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Circuits and Power

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Series Circuit What happens to the resistance of the circuit as more bulbs are added? –The resistance will increase (light bulbs are resistors) How do you know? –The bulbs are not as bright … ↑ R = ↓ I http://iss.cet.edu/electricity/

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Drawing a Series Circuit www.bbc.co.uk

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Series Circuit & Broken Bulbs Why do all the lights turn off when one is unscrewed? –The path is broken – the current needs to go through each light bulb in order to flow (there is only 1 path for the current to take) www.bbc.co.uk

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Parallel Circuit What happens to the resistance of the circuit as more “branches” are added? –The resistance decreases – there are several paths for the current to follow ( think about the difference in the flow of water out of a bucket with 1 hole in it verses several holes ) How do you know? –The bulbs are bright … ↓R = ↑I http://iss.cet.edu/electricity/

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Drawing a Parallel Circuit There are different “branches” of the circuit Each bulb is connected to the battery by a separate path www.bbc.co.uk

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Parallel Circuits and Broken Bulbs Why does one bulb stay lit when the other is unscrewed? –The current from the battery “splits” up to go through the different branches –The path to the other bulb is not broken – the current can take another path www.bbc.co.uk

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Decorative Strings of Lights Which type of circuit would you want your decorative strings of light to have? –Parallel Why? –So the whole string does not go out when one bulb breaks

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Series and Parallel Combo Are all the bulbs the same brightness? Why? Which light bulb can you unscrew to have 1 bulb lit… 2 bulbs lit? A B C

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Series and Parallel Combo Which bulb would be the brightest? Why? B AC Which light bulb can you unscrew to have 1 bulb lit… 2 bulbs lit?

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More Series/Parallel Circuits Which bulb would be the brightest? Why? C B A Which light bulb can you unscrew to have 2 bulbs lit… 0 bulbs lit?

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Ohm’s Law Current – the flow of electrical charge »Unit: Amp »Abbreviation: I Resistance – the measurement of how hard it is for current to flow »Unit: Ohm »Abbreviation: R Voltage – the “force” that causes current to flow »Unit: Volt »Abbreviation: V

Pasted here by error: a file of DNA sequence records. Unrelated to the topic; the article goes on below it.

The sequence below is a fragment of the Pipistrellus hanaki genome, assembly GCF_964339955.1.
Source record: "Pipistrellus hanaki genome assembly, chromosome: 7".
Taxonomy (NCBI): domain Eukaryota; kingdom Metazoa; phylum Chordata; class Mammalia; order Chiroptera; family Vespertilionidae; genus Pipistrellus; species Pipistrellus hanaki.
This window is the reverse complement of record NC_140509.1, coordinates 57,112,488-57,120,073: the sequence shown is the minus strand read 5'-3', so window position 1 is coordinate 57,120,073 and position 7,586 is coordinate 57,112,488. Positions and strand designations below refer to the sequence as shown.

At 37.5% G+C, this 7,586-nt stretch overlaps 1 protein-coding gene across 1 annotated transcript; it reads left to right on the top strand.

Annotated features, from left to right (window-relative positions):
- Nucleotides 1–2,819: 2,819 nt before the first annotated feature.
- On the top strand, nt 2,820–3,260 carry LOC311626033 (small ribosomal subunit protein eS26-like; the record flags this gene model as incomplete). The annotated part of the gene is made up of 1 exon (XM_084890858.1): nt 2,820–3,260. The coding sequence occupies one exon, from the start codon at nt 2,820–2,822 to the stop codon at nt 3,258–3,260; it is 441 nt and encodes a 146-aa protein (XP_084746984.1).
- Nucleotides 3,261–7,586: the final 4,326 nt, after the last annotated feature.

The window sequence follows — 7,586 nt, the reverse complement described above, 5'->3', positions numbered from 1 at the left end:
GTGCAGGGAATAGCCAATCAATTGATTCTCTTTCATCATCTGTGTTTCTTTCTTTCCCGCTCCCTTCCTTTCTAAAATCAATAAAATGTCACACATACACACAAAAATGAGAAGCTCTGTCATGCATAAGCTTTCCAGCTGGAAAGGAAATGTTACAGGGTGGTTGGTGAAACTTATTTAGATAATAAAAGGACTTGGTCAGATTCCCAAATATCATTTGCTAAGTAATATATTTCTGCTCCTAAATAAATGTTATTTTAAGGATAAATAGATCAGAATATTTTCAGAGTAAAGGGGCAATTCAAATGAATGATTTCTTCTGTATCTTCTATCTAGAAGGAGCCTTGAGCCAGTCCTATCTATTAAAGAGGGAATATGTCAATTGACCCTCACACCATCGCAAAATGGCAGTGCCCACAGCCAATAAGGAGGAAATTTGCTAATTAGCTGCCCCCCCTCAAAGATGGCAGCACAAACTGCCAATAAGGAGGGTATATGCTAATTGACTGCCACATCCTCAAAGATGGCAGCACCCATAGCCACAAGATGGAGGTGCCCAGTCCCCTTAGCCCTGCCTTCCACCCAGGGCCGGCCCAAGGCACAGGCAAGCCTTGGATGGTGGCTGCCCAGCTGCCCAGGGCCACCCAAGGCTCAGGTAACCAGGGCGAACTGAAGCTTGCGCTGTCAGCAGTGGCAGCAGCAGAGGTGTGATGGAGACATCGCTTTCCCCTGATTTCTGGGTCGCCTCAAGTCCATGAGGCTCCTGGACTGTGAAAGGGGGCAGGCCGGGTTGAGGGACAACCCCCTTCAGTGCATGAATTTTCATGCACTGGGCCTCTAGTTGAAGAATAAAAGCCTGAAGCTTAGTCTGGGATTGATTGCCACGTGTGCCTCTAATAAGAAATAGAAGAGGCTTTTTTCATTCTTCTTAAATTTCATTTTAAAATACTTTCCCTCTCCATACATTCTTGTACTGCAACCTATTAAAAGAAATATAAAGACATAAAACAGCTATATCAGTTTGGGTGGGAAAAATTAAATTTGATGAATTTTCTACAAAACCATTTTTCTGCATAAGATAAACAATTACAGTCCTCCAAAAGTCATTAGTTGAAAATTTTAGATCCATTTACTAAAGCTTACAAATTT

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Relationships As Resistance goes up, current goes down As voltage goes up, current goes up

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Formula V = IR Voltage = current x resistance V = IR I = V÷R R = V÷I V IR

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Power Power = The rate at which energy is transformed from one form to another –electrical energy to thermal energy –electrical energy to mechanical energy –electrical energy to light energy

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Power Potential Energy for a circuit? Voltage Rate of flow of energy? Current (remember this means # charges flowing past a point per second) So what does power equal? Power = Voltage x Current P = VI Unit = Watt

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Formula P = VI Power = Voltage x Current P = VI V = P÷I I = P÷V P VI

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Do Just Light Bulbs have a Wattage? Typical Wattages of Various Appliances Here are some examples of the range of nameplate wattages for various household appliances: Aquarium = 50–1210 Watts Clock radio = 10 Coffee maker = 900–1200 Clothes washer = 350–500 Clothes dryer = 1800–5000 Dishwasher = 1200–2400 (using the drying feature greatly increases energy consumption) Dehumidifier = 785 Fans –Ceiling = 65–175 –Window = 55–250 –Furnace = 750 –Whole house = 240–750 Hair dryer = 1200–1875 Heater (portable) = 750–1500 Clothes iron = 1000–1800 Microwave oven = 750–1100 Personal computer –CPU - awake / asleep = 120 / 30 or less –Monitor - awake / asleep = 150 / 30 or less –Laptop = 50 Radio (stereo) = 70–400 Refrigerator (frost-free, 16 cubic feet) = 725 Televisions (color) = 65 – 170 Toaster = 800–1400 Toaster oven = 1225 VCR/DVD = 17–21 / 20–25 Vacuum cleaner = 1000–1440 Water heater (40 gallon) = 4500–5500 http://www.eere.energy.gov/

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Electric Bills - FYI The cost of electricity is based on: –Power use of the building (kW) –Amount of time power was used (hr) –Power x Time = Energy use (kWh) The power company then multiplies your energy use by a generation rate (and adds various fees as well)

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